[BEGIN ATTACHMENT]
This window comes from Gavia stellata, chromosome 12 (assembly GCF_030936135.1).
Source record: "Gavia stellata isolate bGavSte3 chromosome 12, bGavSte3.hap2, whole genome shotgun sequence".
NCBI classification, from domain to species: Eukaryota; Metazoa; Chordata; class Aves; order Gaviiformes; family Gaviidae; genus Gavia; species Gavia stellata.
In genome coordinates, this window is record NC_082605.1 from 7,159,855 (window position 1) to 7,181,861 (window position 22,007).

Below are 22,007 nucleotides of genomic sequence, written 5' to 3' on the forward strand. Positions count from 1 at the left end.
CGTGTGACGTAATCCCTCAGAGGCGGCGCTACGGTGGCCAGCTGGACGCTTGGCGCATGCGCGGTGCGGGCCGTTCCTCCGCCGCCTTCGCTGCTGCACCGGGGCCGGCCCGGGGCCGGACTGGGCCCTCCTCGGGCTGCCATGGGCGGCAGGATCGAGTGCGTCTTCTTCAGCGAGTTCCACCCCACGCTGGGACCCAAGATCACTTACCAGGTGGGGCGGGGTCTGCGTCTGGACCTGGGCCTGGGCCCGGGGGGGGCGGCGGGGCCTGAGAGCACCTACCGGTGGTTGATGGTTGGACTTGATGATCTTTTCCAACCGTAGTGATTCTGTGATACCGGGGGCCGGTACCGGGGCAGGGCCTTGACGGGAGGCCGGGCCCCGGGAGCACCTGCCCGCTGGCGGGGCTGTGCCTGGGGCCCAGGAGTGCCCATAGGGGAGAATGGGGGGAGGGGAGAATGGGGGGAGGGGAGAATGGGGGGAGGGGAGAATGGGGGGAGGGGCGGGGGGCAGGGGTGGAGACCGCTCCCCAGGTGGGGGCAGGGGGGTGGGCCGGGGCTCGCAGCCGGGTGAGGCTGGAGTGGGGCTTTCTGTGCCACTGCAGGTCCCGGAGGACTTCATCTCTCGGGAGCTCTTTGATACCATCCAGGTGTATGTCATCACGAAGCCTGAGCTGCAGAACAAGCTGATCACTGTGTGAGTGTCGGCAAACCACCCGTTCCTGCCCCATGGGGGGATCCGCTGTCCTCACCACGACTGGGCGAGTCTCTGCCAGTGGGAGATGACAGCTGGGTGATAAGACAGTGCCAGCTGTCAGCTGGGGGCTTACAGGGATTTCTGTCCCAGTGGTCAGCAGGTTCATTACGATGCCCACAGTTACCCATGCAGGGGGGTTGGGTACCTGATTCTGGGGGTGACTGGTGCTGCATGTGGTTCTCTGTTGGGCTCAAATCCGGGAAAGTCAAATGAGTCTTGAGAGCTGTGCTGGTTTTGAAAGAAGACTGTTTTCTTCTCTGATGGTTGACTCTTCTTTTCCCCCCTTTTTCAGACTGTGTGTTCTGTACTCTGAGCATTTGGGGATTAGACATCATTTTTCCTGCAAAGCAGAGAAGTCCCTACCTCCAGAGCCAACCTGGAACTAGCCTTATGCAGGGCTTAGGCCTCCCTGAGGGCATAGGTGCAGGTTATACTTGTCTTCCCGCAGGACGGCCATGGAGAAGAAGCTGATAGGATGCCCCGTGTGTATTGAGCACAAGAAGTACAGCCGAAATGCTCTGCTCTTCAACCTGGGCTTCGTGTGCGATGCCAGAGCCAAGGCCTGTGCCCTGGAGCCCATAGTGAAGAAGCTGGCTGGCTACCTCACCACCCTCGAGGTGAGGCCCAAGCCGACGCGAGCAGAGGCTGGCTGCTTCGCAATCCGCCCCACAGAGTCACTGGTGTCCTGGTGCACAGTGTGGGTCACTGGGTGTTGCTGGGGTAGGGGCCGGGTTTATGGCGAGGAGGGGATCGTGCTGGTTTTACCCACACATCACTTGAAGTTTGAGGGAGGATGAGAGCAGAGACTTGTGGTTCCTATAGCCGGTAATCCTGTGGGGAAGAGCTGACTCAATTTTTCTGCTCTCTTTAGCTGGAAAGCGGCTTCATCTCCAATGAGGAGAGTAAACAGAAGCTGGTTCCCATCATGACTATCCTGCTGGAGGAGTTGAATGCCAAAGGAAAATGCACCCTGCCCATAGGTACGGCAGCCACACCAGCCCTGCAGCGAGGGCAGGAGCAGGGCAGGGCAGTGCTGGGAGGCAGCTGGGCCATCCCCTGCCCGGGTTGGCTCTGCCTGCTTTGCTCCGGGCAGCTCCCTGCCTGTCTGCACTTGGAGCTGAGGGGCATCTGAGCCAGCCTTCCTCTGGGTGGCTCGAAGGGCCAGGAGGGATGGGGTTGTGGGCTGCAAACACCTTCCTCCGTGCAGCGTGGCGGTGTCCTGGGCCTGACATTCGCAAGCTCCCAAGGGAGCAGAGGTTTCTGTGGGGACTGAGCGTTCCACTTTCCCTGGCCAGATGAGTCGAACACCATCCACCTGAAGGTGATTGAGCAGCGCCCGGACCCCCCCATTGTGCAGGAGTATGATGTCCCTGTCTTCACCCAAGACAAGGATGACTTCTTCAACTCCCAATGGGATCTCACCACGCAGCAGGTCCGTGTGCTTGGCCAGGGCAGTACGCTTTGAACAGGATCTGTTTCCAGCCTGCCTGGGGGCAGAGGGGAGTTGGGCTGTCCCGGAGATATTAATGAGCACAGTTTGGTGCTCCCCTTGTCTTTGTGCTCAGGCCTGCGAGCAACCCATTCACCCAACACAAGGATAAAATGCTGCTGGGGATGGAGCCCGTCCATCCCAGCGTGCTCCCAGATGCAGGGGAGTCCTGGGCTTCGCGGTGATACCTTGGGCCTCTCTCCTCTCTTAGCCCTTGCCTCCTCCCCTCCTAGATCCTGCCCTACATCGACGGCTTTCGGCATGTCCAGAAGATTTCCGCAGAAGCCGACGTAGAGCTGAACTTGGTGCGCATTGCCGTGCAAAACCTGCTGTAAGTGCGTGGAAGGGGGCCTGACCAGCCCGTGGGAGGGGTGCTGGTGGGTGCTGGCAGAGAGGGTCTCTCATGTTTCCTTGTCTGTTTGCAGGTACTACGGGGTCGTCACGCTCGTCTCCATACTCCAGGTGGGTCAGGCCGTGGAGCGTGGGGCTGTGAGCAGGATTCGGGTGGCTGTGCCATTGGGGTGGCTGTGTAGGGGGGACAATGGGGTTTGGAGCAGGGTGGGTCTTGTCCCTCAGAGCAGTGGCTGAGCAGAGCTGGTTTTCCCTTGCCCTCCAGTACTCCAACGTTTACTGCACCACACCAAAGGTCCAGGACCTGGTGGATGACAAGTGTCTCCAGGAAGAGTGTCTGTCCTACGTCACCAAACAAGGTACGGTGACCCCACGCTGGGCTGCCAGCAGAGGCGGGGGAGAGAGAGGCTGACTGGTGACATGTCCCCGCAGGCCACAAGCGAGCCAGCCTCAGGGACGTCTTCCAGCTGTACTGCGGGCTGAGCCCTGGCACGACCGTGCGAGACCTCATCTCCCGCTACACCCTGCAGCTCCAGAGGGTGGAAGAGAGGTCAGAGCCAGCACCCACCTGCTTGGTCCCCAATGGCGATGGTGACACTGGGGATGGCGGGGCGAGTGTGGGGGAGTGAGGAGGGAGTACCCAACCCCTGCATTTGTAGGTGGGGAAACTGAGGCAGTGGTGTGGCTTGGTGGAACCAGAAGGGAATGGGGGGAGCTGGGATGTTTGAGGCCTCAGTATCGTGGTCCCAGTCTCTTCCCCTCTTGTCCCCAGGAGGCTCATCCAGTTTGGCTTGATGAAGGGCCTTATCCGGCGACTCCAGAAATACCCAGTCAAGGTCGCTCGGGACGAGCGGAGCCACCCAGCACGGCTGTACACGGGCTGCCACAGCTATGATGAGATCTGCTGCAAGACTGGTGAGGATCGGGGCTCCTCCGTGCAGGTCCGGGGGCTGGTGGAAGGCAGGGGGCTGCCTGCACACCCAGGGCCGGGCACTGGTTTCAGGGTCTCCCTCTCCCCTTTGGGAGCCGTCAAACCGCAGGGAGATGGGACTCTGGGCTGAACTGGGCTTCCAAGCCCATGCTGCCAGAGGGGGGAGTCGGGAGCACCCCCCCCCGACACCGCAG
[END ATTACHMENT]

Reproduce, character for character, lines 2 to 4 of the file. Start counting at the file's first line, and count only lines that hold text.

Source record: "Gavia stellata isolate bGavSte3 chromosome 12, bGavSte3.hap2, whole genome shotgun sequence".
NCBI classification, from domain to species: Eukaryota; Metazoa; Chordata; class Aves; order Gaviiformes; family Gaviidae; genus Gavia; species Gavia stellata.
In genome coordinates, this window is record NC_082605.1 from 7,159,855 (window position 1) to 7,181,861 (window position 22,007).